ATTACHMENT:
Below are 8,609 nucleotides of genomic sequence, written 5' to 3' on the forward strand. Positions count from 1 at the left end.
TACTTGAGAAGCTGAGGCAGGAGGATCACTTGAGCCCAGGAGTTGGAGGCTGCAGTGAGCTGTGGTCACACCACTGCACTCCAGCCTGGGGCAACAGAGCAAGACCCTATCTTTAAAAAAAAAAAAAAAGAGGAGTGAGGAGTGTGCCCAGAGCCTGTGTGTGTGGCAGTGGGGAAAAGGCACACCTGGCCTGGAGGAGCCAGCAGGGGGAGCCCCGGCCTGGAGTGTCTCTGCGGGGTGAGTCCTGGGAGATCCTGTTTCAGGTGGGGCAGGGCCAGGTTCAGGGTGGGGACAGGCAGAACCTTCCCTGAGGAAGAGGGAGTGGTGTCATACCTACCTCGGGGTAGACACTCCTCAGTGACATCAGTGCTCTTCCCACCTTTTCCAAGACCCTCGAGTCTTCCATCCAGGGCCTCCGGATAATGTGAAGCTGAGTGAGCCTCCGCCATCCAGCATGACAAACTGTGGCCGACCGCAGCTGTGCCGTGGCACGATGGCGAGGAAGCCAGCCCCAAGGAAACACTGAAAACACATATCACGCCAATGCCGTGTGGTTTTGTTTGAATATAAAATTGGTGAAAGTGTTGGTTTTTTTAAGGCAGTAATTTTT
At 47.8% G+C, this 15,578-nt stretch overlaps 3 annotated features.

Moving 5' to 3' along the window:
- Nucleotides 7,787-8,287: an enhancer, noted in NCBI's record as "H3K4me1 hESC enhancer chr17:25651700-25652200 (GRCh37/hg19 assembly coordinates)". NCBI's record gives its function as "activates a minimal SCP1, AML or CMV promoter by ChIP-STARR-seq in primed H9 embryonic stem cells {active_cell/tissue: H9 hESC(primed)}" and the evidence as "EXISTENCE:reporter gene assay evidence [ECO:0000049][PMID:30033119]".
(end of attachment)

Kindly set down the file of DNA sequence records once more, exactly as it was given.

Below are 8,609 nucleotides of genomic sequence, written 5' to 3' on the forward strand. Positions count from 1 at the left end.
TACTTGAGAAGCTGAGGCAGGAGGATCACTTGAGCCCAGGAGTTGGAGGCTGCAGTGAGCTGTGGTCACACCACTGCACTCCAGCCTGGGGCAACAGAGCAAGACCCTATCTTTAAAAAAAAAAAAAAAGAGGAGTGAGGAGTGTGCCCAGAGCCTGTGTGTGTGGCAGTGGGGAAAAGGCACACCTGGCCTGGAGGAGCCAGCAGGGGGAGCCCCGGCCTGGAGTGTCTCTGCGGGGTGAGTCCTGGGAGATCCTGTTTCAGGTGGGGCAGGGCCAGGTTCAGGGTGGGGACAGGCAGAACCTTCCCTGAGGAAGAGGGAGTGGTGTCATACCTACCTCGGGGTAGACACTCCTCAGTGACATCAGTGCTCTTCCCACCTTTTCCAAGACCCTCGAGTCTTCCATCCAGGGCCTCCGGATAATGTGAAGCTGAGTGAGCCTCCGCCATCCAGCATGACAAACTGTGGCCGACCGCAGCTGTGCCGTGGCACGATGGCGAGGAAGCCAGCCCCAAGGAAACACTGAAAACACATATCACGCCAATGCCGTGTGGTTTTGTTTGAATATAAAATTGGTGAAAGTGTTGGTTTTTTTAAGGCAGTAATTTTT
At 47.8% G+C, this 15,578-nt stretch overlaps 3 annotated features.

Moving 5' to 3' along the window:
- Nucleotides 7,787-8,287: an enhancer, noted in NCBI's record as "H3K4me1 hESC enhancer chr17:25651700-25652200 (GRCh37/hg19 assembly coordinates)". NCBI's record gives its function as "activates a minimal SCP1, AML or CMV promoter by ChIP-STARR-seq in primed H9 embryonic stem cells {active_cell/tissue: H9 hESC(primed)}" and the evidence as "EXISTENCE:reporter gene assay evidence [ECO:0000049][PMID:30033119]".